Parpan Column: No, it’s never OK to curse out teens

St. Anthony's High School rowers during the annual Snowflake Regatta, which this year made national headlines for all the wrong reasons. (Credit: Robert O'Rourk)
St. Anthony’s High School rowers during the annual Snowflake Regatta, which this year made national headlines for all the wrong reasons. (Credit: Robert O’Rourk)

My wife and I were at a local restaurant the other night. The family of four sitting next to us was finishing dessert when a busgirl, who appeared to be around 14 or 15, let a glass of water slip from her hand. It didn’t splash anybody and no one appeared to be hurt, but it was an inconvenience for a few of the surrounding tables as the water spread across the floor and needed to be cleaned up.

What surprised me most about the incident was how the mother at the table, who appeared to be in her 40s or 50s, reacted to the spill. 

“You assholes,” she yelled at the staff who came over to help clean up. “You’ve ruined the meal for my kids.”

Actually, I just made up the previous story. So there was no fallout from this woman’s behavior. But what if it were true? How would that woman be dealt with?

I’m certain a manager would have come to the table to deal with the problem and the family might have been asked to leave. I suppose it’s possible that if this aggressive behavior continued, the local police might even have been called.

While the scene at the restaurant never occurred, the woman’s words were borrowed from the very true story of a video that went viral this week and was filmed at last week’s Snowflake Regatta in Riverhead. The video was edited to reflect highlights from the event — or lowlights, really.

In the video, parents can be heard yelling at a group of novice boaters who appear stuck and are blocking others on the course from passing them in the race.

One mom takes things to another level.

“You assholes,” she shouts. “You ruined it for them.”

While many believe it’s OK to heckle professional athletes — something I’ve never bought into, mainly because I’m not spending big bucks to go yell at a bunch of strangers — sports fans these days seem to think it’s perfectly fine to rip amateurs.

Nowhere else would someone stand up at a public event and call a teenager an asshole. Just imagine if a person did that at a school play, a concert or a dance recital.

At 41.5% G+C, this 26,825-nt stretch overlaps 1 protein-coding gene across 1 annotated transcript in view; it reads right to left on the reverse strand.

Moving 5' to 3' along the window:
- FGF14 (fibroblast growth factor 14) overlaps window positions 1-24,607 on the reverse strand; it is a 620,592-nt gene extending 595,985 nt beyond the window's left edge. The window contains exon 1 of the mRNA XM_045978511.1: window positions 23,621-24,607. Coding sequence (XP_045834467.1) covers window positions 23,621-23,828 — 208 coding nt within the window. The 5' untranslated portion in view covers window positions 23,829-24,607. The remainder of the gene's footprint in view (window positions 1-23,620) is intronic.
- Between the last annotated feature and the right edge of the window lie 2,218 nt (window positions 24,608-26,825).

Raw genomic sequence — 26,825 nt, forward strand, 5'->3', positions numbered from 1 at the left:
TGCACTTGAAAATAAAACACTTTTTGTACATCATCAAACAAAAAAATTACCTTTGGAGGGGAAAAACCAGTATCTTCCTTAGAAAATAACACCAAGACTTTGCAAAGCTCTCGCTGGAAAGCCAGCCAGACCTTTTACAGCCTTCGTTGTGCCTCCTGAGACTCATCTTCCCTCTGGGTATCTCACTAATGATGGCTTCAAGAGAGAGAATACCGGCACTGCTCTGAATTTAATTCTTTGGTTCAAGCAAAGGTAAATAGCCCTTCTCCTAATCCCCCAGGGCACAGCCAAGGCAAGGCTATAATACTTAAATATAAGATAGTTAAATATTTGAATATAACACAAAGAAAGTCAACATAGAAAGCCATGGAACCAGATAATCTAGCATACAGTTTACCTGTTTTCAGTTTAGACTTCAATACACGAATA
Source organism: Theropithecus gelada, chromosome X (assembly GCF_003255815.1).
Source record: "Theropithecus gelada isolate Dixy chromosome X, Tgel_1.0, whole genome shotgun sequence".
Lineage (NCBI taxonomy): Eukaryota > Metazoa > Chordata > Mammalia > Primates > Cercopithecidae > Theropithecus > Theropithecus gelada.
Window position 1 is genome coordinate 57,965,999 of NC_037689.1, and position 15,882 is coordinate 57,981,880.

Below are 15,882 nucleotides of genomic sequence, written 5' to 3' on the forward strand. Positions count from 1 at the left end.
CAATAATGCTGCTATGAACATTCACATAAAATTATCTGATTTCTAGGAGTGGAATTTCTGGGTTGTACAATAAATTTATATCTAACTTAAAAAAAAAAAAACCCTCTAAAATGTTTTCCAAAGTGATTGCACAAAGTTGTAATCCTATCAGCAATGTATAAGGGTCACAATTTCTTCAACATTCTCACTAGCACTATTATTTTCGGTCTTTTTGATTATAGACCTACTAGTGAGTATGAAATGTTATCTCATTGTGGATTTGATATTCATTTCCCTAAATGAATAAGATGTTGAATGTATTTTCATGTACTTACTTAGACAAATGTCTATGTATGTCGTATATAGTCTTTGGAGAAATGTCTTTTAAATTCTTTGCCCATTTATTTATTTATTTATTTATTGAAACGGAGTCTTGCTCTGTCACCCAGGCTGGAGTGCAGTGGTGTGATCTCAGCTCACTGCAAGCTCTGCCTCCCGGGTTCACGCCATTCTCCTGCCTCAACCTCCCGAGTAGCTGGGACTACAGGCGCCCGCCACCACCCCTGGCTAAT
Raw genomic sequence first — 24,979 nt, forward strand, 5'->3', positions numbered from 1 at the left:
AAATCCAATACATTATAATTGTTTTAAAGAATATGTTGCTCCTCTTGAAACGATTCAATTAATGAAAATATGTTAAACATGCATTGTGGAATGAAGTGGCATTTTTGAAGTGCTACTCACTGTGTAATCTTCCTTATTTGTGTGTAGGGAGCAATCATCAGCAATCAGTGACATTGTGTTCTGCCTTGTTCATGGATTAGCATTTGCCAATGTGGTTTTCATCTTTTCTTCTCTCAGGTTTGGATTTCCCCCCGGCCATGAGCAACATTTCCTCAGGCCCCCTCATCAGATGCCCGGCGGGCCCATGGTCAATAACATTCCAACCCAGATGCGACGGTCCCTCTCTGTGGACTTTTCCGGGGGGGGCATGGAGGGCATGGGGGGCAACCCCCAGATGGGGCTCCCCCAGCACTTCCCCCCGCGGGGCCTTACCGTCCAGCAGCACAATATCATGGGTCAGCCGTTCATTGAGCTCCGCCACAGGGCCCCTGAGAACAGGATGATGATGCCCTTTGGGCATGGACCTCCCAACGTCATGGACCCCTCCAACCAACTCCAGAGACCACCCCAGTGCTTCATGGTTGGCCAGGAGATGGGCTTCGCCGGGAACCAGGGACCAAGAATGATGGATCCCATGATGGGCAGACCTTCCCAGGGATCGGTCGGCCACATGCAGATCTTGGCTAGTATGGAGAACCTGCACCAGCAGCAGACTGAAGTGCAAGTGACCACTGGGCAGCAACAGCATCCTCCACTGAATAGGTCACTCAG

Somehow, once sports are involved people think it’s OK to be, well, an asshole.

When I first saw the video in question, I was in disbelief. That was due partially to my past experience covering the Snowflake Regatta and knowing that it was not indicative of what I remember about the race. But I was also swayed by several misconceptions about the video.

Watching it the first 1,200 times I thought for sure a teenage girl fell into the water and spectators were yelling for her teammates to continue on. When I showed the video to friends, they all thought the same thing.

“Keep going,” one woman yells after the girl appears to go overboard. “Get to the line. You’ll beat them.”

After I tracked down the woman who shot the video, Mary Kay O’Shaughnessy of Riverhead, I learned that wasn’t the case. The girl did not fall into the water and she wasn’t hurt. When I looked at the results, I noticed her team actually did win the race.

Much of the criticism concerning the video has been directed at Ms. O’Shaughnessy, who many web commenters have said should never have shared it; the race organizers at East End Rowing, who some have suggested put the teens in harm’s way; and the parents who can be heard yelling in the background.

I do believe Ms. O’Shaughnessy when she says she never expected the video to go viral, but I also think she should have pulled it from YouTube once it did. Instead, she licensed the video, which could put her in a position to profit from a laugh or two million at these novice rowers’ expense.

I don’t know enough about the sport to comment on whether teens were put in actual danger, but it’s been my impression that it’s a well-run event — and most sports do come with risk of injury. I do, however, hope East End Rowing will look at the content of the video and find ways to improve the regatta next year.

The part of the video that still really bothers me a week after first viewing it is the conduct of the parents.

Even if the girls in the boats that appeared stuck did ruin the race for others, who cares? It’s a novice boat race on a Sunday morning in Riverhead, not the America’s Cup.

I also have a suggestion for the man in the video who can be heard yelling, “How can you not get the boat out of the way?”

How about you round up a dozen of your closest friends and go for a race? I’ll be on the riverwalk with my iPhone and a YouTube account. One million views, here I come.

grantCMYKGrant Parpan is the executive editor of TimesReview Media Group. He can be reached at [email protected] or 631-354-8046.